Posts Tagged ‘teachings of Jesus’

JOHN 10:1-10

“Very truly, I tell you, anyone who does not enter the sheepfold by the gate but climbs in by another way is a thief and a bandit. The one who enters by the gate is the shepherd of the sheep. The gatekeeper opens the gate for him, and the sheep hear his voice. He calls his own sheep by name and leads them out. When he has brought out all his own, he goes ahead of them, and the sheep follow him because they know his voice. They will not follow a stranger, but they will run from him because they do not know the voice of strangers.” Jesus used this figure of speech with them, but they did not understand what he was saying to them.

So again Jesus said to them, “Very truly, I tell you, I am the gate for the sheep. All who came before me are thieves and bandits; but the sheep did not listen to them. I am the gate. Whoever enters by me will be saved, and will come in and go out and find pasture.10 The thief comes only to steal and kill and destroy. I came that they may have life, and have it abundantly.

This is where it becomes critical to keep in mind that the Gospel writer (of John) is giving us his presentation of Jesus after a half-century of history has already passed under the bridge. Any responsible reading of the Gospels needs to distinguish between the First Voice of Jesus himself and what the author might have Jesus say or do in response to his own (the author’s) context of challenges and concerns.

By way of illustration, just setting side by side the Gospels of Mark and John will reveal two very different Jesuses – however awkward that sounds. The direct, urgent, and concrete teaching of Jesus in Mark’s Gospel cannot be matched across the aisle with the lofty, abstract, and metaphysical teachings of Jesus in John. To put it baldly: they are not the same Jesus.

It helps to know that Mark was written during a time of rising apocalyptic expectations, out of the fray of the Jewish-Roman War that climaxed with the temple’s destruction in Jerusalem. John, on the other hand, came after the messianic sect of Christians had separated from Judaism and begun its productive conversation with Greek gnosticism and the mystery religions. Had the author of Mark opened John’s Life of Jesus, he would doubtless have been baffled and very possibly not even recognized the Jesus presented therein.

In the intervening decades much had happened that made a revision (or an altogether new telling) necessary. The Jewish-Roman War ended in the year 73CE, orthodox Judaism officially excommunicated Christians from fellowship by the mid-80s, and at least a few Roman emperors had tried to eliminate the Christian movement by legislation and persecution.

Along the way there arose a number of messianic pretenders, brave souls who claimed to carry the mantle of Jesus for the next phase in his kingdom campaign. Apparently, many had been taken in by these pretenders – these thieves and bandits. The shifting allegiances within the Christian community had resulted in division,  confusion, and more violent crackdowns. This was the historical context of the community for whom John is (re)telling the story of Jesus.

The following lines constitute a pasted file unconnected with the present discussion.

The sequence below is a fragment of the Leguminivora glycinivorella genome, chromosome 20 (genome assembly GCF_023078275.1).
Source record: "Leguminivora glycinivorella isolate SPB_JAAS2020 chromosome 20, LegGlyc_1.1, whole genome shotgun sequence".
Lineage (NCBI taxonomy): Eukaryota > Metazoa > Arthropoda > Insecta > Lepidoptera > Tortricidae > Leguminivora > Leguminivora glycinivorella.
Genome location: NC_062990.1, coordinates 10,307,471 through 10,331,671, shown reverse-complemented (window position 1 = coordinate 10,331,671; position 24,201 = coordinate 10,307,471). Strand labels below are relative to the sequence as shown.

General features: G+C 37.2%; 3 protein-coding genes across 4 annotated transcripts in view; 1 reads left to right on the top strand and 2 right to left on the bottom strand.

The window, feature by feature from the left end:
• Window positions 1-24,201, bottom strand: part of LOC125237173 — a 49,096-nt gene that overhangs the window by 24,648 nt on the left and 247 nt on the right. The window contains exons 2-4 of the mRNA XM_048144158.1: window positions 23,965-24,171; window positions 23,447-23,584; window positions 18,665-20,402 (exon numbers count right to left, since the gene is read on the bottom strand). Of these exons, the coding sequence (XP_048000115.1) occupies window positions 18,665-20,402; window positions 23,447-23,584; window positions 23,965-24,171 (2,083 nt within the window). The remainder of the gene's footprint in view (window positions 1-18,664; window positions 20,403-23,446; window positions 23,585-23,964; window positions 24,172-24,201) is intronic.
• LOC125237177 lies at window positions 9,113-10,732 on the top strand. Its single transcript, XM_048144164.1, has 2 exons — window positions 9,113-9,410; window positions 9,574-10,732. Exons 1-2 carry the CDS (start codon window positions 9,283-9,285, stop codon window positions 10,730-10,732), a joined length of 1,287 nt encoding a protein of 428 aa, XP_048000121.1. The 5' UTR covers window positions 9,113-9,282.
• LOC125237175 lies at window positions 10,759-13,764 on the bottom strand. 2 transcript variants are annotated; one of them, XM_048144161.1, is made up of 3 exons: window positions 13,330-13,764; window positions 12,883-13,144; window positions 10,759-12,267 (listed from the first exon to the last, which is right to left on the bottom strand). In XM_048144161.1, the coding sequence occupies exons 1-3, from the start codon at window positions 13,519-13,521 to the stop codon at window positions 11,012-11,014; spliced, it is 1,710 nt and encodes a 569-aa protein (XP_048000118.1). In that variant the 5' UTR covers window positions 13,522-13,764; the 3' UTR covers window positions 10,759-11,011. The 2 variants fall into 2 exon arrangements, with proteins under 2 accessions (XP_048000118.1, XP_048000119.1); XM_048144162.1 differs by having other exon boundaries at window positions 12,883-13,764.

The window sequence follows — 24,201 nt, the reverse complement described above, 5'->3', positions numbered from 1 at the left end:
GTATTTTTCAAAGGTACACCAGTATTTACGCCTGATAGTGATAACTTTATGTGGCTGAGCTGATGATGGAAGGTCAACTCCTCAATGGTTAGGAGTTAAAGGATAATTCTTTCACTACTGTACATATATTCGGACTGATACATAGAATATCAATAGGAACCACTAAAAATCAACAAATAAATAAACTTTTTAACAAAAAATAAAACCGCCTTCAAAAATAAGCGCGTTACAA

We should be careful, then, not to superimpose our contemporary questions and concerns and make them assumptions in our reading. (Although, in keeping with the New Testament Gospels as reconstructions of Jesus for their times, there is nothing in principle that should prohibit a fresh retelling for our own time and setting. In that case, the challenge would be to keep the First Voice of Jesus from getting lost in our portrayal.)

This passage is not about the superiority of Christianity to other religions. Instead it’s John’s answer (through the mouthpiece of his Jesus) to the then-pressing question: Who is the real Christ? Most of the pretenders were guerrilla leaders, wonder-workers, or esoteric spin-masters. John’s answer was simple: Just listen, really listen, and you will hear his voice.

This was – and still is – the First Voice of Jesus himself. Jesus didn’t come to lead a rebellion, do magic tricks, or reveal some secret truth. He taught love, loved life, and lived entirely in the moment.

That’s where abundant life flows.



JOHN 20:19-31

19 When it was evening on that day, the first day of the week, and the doors of the house where the disciples had met were locked for fear of the Jews, Jesus came and stood among them and said, “Peace be with you.” 20 After he said this, he showed them his hands and his side. Then the disciples rejoiced when they saw the Lord. 21 Jesus said to them again, “Peace be with you. As the Father has sent me, so I send you.” 22 When he had said this, he breathed on them and said to them, “Receive the Holy Spirit. 23 If you forgive the sins of any, they are forgiven them; if you retain the sins of any, they are retained.”

24 But Thomas (who was called the Twin), one of the twelve, was not with them when Jesus came. 25 So the other disciples told him, “We have seen the Lord.” But he said to them, “Unless I see the mark of the nails in his hands, and put my finger in the mark of the nails and my hand in his side, I will not believe.”

26 A week later his disciples were again in the house, and Thomas was with them. Although the doors were shut, Jesus came and stood among them and said, “Peace be with you.”27 Then he said to Thomas, “Put your finger here and see my hands. Reach out your hand and put it in my side. Do not doubt but believe.” 28 Thomas answered him, “My Lord and my God!” 29 Jesus said to him, “Have you believed because you have seen me? Blessed are those who have not seen and yet have come to believe.”

30 Now Jesus did many other signs in the presence of his disciples, which are not written in this book. 31 But these are written so that you may come to believe that Jesus is the Messiah, the Son of God, and that through believing you may have life in his name.

One advantage the Gospel writers had over the apostle Paul was access to early collections of Jesus’ teachings. The earthly life and ministry of Jesus weren’t as important to Paul as were his death, resurrection and intercession on behalf of believers. Largely through the influence of Paul’s focus on the atonement of the cross, some of the first storied accounts of Jesus’ life to emerge were passion narratives, featuring his redemptive suffering for our salvation.

The author of Mark’s Gospel may have been the first to expand this narrative treatment into a fuller “life of Jesus.” By composing an action plot and sprinkling in available teaching material where he saw fit, Mark produced what could be the earliest hero myth of Christianity. Incorporating the oral tradition of anecdotes and remembrances concerning Jesus, as well as borrowing from the wider stage of world mythology, Mark built out the contextual scenes that interpreted this teaching and further developed the messianic identity of Jesus himself.